In the first-night kickoff to this week's four-night GOP virtual convention, the Republicans had a stark message: It is either us or them.
“Them” referred to the Democrats, under whose stewardship the United States would descend into anarchy, according to the words and imagery that were delivered over the three-hour-plus first night of the televised, virtual Republican National Convention Monday night.
As expected by many, the GOP is positioning itself going into November's elections as the law-and-order brand. That effort got underway in earnest Monday night on TV.
“Democrats won't let you go to church, but they'll let you protest,” said Republican Rep. Jim Jordan of Ohio, one of dozens of speakers seen on the convention telecast Monday night.
“Democrats won't let you go to work, but they'll let you riot. Democrats won't let you go to school, but they'll let you loot.”
Those words were echoed by others throughout the evening. “This election is shaping up to be church, work and school vs. rioting, looting, and vandalism, or in the words of Biden and the Democrats, peaceful protesting,” said Donald Trump Jr., who spoke near the tail end of the evening.
The president's son seemed to be positioned as the evening's attack dog and stand-in for his father as he called Joe Biden “Beijing Biden” and described Donald Trump Sr.'s Democratic opponent as “the Loch Ness Monster of the [Washington] swamp.”
Speaker after speaker framed the contest between Trump and Biden as a fight for the soul of America.
The election was even positioned by some speakers as the most important since 1860 -- the year Abraham Lincoln was elected just before the nation cracked in half and fought the Civil War.
The statements made by multiple speakers were nothing if not dramatic. Donald Trump is no less than “the bodyguard of Western civilization,” said one of them, Republican activist Charlie Kirk, 26, who heads an organization called Turning Point USA.
“I am here tonight to tell you -- to warn you -- that this election is a decision between preserving America as we know it and eliminating everything that we love,” Kirk said dramatically.
President Trump “is fighting the forces of anarchy and communism,” said another speaker, Cuban-born businessman Maximo Alvarez.
A video that attacked Biden and the Democrats was played at least twice during the evening. The video featured menacing photo montages of Biden along with New York Rep. Alexandria Ocasio-Cortez, Michigan Rep. Ilhan Omar and Bernie Sanders as a female voiceover issued this warning: “In Joe Biden’s America, the radical left gets whatever they want, and you get to pay for it.”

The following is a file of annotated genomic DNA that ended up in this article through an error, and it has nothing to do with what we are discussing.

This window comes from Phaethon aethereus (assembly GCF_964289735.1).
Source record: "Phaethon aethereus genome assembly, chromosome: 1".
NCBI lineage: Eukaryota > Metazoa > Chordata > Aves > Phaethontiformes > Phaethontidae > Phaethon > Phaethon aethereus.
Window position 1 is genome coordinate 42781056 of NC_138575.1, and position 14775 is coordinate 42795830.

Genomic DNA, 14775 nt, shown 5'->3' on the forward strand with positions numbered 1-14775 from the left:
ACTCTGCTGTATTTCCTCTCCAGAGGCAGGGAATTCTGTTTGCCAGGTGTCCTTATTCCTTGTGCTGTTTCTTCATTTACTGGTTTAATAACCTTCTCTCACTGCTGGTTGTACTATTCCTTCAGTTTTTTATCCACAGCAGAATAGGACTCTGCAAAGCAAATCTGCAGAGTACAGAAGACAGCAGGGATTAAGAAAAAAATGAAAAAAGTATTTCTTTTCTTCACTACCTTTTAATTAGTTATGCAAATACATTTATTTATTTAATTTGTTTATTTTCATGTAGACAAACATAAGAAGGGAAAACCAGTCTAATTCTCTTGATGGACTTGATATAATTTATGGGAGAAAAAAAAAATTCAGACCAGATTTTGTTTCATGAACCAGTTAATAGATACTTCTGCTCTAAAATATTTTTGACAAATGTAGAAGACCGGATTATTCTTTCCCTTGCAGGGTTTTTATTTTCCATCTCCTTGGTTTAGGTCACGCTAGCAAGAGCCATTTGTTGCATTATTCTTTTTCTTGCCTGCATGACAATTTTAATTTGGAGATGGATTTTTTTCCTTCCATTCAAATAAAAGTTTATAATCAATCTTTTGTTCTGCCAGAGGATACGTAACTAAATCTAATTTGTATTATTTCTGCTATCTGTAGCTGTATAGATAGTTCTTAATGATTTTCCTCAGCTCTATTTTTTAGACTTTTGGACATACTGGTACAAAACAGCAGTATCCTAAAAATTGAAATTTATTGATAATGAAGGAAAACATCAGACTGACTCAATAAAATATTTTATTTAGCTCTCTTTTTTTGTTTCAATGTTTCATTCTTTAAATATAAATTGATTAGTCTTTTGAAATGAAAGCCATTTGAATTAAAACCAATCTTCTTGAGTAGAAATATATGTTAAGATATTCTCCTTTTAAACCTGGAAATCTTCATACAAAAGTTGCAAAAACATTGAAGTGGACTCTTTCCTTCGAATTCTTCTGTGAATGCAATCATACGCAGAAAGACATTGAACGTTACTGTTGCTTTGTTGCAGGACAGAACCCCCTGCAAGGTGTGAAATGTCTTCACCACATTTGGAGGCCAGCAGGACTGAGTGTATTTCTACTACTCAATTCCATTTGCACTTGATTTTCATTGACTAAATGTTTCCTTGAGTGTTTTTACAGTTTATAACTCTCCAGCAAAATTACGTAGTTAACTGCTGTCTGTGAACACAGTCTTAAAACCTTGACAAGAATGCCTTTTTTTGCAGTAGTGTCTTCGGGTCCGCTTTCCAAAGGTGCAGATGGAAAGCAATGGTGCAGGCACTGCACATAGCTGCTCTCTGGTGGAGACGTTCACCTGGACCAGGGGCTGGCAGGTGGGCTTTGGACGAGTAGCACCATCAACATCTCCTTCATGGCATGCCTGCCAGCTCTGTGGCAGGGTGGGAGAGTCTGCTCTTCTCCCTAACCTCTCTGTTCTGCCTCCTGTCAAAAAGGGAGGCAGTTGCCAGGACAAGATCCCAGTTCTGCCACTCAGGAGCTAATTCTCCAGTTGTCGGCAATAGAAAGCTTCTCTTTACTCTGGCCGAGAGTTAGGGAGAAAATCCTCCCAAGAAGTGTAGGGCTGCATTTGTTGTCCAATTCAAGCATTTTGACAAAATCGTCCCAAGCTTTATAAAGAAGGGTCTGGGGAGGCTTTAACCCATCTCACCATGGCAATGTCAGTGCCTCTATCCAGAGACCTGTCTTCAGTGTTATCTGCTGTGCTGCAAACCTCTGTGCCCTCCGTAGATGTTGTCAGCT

Some of the evening’s most effective and authoritative speakers were former South Carolina Gov. Nikki Haley, the daughter of Indian Sikh immigrants; Sen. Tom Scott of Georgia; and Georgia legislator Vernon Jones.
Scott and Jones are both African-Americans who support Trump, with Jones being the most surprising of the two because he happens to be a Democrat. Scott is a Republican.Among the surprise speakers who turned up during the Monday night GOP show were St. Louis couple Mark and Patricia McCloskey, who famously showed up armed on the front lawn of their suburban home in late June as Black Lives Matter protestors marched past.
The couple were later charged with “unlawful use of a gun” (basically, the way they waved their guns toward the marchers in a threatening manner). Their story became a national symbol for the “us vs. them” theme that was adopted Monday night by the GOP.
In their joint remarks Monday night during the virtual GOP convention, the McCloskeys warned that Democrats aimed to strip Americans of their Second Amendment rights -- a theme that also recurred during the evening.
For his part, President Trump made several appearances throughout the evening. After all, when you get right down to it, the election is more of a referendum on him than a fight for “the soul of America.”